Even further, when they do get a highlight reel opportunity, they aren’t finishing. We’ve seen several Husky breakaways over the past three weeks and not one ended up in the net. Brian Halonen’s goal against Bowling Green was spectacular, but it wasn’t a breakaway as much as it was an end-to-end rush that penetrated the defense.
They miss Keegan Ford—and they miss him a lot. Ford’s been out with an injury and hasn’t played since the GLI final. Ford balances out the Huskies’ defense to offense transition perhaps better than any other defenseman on the squad. He was also playing particularly well during critical times in games.
The power play has almost collapsed. They rarely get control after the opening face off in the offensive end, and they are wilting under pressure when the other side tries to force the play out at the blue line. The result is few shots and little time in the offensive end.
At the same time, the penalty kill has pulled back into a shell. The Huskies aren’t pressuring the other team near the blue line and letting them throw the puck around at will on the perimeter. It’s almost the exact opposite of what the other guys are doing to us. So, Tech’s defenders are working their tails off, blocking shots, and expending tons of energy trying to hold the fort. The PK percentage isn’t all that bad, but the impact on play late in the game, when everyone is tired, is likely a factor.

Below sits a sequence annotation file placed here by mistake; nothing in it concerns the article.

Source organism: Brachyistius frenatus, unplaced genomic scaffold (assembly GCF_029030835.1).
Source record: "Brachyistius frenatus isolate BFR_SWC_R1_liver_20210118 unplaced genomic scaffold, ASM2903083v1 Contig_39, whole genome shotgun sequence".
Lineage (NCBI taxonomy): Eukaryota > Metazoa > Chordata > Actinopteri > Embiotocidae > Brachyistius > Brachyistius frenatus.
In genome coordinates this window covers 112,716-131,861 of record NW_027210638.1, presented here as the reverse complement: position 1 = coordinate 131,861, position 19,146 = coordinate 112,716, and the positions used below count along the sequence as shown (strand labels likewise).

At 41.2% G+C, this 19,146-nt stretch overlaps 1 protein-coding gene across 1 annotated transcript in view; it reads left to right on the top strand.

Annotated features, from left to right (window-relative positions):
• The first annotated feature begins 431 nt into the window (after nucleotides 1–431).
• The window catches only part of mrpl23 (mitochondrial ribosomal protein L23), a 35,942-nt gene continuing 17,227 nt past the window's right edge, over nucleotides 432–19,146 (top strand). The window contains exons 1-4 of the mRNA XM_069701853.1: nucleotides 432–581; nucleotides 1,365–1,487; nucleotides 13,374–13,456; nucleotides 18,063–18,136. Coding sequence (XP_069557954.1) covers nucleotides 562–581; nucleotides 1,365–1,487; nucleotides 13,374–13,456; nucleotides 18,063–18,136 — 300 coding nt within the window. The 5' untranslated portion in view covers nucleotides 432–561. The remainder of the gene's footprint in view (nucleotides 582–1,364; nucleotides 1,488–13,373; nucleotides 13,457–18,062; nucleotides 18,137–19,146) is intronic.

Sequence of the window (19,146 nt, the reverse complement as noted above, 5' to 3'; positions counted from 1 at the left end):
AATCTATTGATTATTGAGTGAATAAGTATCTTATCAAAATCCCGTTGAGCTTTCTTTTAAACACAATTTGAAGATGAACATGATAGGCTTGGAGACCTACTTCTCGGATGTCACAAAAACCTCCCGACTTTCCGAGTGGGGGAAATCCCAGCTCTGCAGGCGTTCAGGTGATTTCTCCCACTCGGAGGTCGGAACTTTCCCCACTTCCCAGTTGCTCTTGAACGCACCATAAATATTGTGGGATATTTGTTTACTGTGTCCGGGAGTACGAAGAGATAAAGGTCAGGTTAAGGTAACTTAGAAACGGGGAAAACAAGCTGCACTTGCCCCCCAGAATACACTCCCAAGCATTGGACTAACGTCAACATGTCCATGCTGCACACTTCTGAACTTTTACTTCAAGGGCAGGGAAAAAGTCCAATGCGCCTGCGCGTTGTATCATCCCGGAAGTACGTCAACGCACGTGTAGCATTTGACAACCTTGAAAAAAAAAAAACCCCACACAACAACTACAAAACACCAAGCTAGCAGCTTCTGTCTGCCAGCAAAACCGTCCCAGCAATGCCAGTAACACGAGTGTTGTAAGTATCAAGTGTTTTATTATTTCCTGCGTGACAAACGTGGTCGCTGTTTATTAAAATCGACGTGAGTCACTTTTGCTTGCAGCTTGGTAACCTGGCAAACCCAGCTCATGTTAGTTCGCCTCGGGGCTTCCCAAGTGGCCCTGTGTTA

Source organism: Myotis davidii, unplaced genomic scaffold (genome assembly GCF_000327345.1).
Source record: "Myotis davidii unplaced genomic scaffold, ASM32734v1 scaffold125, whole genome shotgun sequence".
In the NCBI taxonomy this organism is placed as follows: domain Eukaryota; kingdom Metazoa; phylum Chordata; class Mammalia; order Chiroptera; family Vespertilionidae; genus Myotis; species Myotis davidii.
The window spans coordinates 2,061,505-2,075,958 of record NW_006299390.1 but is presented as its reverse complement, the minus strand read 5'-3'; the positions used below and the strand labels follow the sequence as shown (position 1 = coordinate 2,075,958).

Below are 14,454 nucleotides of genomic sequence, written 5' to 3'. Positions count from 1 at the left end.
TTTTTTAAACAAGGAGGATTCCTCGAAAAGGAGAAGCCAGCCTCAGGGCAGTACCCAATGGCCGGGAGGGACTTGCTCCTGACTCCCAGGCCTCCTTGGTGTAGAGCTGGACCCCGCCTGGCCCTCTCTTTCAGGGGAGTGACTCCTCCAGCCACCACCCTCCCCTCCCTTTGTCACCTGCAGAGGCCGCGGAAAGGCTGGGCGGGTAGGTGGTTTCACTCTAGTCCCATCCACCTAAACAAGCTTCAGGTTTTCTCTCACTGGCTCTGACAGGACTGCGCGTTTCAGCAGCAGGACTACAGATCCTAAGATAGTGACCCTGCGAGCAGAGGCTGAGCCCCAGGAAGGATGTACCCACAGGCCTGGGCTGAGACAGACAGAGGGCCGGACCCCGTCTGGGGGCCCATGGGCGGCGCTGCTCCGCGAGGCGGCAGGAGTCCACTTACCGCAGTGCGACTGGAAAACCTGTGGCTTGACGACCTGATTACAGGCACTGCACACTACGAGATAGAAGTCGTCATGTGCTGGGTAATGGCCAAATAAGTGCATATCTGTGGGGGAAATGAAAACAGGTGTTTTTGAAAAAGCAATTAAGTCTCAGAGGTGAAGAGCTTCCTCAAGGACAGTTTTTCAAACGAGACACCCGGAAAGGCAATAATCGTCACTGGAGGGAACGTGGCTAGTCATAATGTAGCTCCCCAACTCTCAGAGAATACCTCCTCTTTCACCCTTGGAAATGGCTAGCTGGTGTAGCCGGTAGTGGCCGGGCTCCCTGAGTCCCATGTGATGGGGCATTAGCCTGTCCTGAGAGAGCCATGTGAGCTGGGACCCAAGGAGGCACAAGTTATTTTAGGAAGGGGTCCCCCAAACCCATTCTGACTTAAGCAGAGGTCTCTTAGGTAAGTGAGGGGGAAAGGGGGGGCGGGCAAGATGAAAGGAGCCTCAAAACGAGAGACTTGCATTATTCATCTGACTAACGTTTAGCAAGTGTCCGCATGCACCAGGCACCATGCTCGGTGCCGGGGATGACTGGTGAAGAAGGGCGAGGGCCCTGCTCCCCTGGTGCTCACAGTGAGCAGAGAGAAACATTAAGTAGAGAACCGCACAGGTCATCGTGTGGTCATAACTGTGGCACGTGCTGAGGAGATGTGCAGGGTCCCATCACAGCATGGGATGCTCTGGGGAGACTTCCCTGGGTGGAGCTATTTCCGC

Finally, Them Dogs do look to be either utterly inept or totally clueless in 3 on 3 overtime. I don’t know why, as 3 on 3 is a typical tryout tool that youth coaches use to look for talent, so I’m sure the guys on the roster have experience in this area. But for some reason, Tech has looked lost in these extra-point scenarios.
This brings us to another important point. The Old Dog admits, fully and unconditionally, that I’m an armchair observer (well, a Lazy Boy recliner observer, really) and not nearly as knowledgeable about hockey as Tech’s staff. But all of these things can’t be obvious to me and not to them. In fact, we’ve heard somewhat similar comments from Joe Shawhan, Dallas Steward, and Chris Brooks. So, either the staff isn’t getting the message across or the players are ignoring them.